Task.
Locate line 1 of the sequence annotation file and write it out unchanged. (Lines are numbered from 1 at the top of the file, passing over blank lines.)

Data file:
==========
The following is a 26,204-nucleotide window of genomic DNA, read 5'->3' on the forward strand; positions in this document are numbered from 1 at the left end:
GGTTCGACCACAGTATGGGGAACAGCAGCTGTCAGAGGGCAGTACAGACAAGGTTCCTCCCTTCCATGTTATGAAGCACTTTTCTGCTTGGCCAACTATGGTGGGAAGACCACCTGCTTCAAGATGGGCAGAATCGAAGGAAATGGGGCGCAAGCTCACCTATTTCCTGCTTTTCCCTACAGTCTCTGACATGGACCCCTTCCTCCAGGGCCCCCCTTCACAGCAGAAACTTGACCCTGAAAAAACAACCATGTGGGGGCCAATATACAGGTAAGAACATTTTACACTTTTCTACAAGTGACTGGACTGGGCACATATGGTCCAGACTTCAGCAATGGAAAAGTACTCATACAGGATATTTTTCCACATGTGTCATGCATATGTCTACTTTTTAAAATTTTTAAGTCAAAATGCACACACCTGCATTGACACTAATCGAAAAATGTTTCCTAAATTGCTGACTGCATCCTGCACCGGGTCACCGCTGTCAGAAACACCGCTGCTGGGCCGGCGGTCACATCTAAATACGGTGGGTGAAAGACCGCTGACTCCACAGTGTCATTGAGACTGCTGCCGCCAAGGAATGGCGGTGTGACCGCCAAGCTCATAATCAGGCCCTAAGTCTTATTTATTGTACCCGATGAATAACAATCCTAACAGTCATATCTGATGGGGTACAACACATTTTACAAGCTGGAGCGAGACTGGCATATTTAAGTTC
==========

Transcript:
The following is a 26,204-nucleotide window of genomic DNA, read 5'->3' on the forward strand; positions in this document are numbered from 1 at the left end: